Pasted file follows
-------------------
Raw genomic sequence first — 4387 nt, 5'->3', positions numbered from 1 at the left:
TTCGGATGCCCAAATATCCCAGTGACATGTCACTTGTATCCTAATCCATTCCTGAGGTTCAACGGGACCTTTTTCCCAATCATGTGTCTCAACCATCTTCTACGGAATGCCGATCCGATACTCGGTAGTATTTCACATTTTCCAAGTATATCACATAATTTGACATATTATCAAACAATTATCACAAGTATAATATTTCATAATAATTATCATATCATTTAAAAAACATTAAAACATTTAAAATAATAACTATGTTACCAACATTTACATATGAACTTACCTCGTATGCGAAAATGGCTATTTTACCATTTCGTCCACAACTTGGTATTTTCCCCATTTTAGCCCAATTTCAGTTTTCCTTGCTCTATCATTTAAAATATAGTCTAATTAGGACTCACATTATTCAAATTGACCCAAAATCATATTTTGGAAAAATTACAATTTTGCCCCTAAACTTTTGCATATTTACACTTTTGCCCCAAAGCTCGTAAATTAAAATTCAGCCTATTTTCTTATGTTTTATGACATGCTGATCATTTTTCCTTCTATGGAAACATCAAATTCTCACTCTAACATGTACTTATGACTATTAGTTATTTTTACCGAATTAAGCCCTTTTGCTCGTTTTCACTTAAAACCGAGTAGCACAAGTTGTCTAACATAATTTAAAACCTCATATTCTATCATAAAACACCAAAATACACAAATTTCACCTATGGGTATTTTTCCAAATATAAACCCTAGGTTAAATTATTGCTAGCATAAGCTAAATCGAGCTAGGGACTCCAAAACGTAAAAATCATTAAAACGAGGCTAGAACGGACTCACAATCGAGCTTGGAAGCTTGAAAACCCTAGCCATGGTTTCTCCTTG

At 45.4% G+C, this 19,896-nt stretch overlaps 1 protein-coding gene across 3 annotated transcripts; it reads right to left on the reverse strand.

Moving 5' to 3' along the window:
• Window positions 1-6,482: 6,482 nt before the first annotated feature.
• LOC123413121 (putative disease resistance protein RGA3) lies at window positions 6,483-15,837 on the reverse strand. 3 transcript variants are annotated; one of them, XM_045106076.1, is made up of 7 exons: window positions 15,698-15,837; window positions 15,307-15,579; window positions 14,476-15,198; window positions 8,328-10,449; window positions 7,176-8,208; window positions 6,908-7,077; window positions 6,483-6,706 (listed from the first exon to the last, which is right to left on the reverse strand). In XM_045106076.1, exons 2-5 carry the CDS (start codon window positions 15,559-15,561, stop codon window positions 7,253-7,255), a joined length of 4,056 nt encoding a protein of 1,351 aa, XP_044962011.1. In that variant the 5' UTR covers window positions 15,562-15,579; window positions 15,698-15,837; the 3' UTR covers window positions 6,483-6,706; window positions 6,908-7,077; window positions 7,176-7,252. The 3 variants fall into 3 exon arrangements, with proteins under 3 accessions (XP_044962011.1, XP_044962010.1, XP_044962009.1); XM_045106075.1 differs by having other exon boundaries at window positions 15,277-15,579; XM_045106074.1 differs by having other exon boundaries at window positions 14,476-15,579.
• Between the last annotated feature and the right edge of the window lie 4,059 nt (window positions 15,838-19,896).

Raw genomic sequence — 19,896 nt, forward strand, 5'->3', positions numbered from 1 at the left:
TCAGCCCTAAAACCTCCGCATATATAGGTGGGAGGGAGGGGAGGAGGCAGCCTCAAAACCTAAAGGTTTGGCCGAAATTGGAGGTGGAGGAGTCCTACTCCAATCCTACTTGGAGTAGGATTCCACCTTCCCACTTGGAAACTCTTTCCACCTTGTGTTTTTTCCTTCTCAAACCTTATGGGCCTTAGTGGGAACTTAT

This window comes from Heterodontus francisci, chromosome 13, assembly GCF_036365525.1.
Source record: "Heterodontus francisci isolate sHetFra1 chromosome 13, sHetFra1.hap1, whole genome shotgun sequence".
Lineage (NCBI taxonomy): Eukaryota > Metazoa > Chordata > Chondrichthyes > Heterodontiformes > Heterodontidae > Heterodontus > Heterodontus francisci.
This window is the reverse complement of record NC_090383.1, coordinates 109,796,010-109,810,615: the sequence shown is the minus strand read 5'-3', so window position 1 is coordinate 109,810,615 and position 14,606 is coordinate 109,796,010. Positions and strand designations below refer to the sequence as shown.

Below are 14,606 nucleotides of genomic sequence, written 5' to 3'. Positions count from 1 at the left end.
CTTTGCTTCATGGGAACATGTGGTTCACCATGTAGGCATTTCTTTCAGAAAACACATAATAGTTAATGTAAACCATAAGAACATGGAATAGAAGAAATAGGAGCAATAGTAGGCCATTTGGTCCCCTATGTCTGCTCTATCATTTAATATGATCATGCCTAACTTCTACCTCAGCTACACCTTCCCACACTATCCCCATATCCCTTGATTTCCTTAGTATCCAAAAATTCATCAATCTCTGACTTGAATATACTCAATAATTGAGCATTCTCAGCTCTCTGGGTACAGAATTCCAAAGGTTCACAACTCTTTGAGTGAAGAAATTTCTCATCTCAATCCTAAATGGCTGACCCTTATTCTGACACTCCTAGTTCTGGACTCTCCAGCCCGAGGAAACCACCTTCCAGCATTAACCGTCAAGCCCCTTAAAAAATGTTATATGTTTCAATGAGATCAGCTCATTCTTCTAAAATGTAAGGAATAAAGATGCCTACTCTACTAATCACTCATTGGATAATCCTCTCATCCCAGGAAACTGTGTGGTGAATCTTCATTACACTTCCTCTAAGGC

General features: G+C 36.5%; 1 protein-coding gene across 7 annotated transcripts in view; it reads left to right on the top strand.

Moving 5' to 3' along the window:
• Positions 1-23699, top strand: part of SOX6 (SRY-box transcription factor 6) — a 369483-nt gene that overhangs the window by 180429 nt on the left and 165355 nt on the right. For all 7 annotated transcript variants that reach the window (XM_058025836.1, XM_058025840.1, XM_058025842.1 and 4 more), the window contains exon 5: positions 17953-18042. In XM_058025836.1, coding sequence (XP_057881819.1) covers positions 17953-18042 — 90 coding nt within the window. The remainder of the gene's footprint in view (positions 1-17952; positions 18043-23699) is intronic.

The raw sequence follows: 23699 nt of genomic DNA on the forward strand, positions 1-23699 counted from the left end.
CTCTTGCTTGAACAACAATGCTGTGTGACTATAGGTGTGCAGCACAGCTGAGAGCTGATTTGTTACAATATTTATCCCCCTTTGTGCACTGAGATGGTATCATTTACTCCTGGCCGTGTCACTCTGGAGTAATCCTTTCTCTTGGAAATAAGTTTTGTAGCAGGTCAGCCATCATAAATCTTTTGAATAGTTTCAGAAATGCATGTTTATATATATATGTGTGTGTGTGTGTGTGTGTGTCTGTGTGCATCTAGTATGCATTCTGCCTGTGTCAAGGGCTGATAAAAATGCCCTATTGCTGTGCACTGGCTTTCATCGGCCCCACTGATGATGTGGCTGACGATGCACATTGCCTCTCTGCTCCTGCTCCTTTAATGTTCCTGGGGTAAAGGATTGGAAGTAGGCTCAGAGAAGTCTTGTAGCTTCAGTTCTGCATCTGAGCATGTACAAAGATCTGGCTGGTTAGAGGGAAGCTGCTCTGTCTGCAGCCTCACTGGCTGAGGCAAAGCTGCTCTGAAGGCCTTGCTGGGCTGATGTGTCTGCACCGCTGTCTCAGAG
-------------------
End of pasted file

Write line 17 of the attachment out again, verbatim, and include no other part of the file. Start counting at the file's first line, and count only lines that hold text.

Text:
Moving 5' to 3' along the window: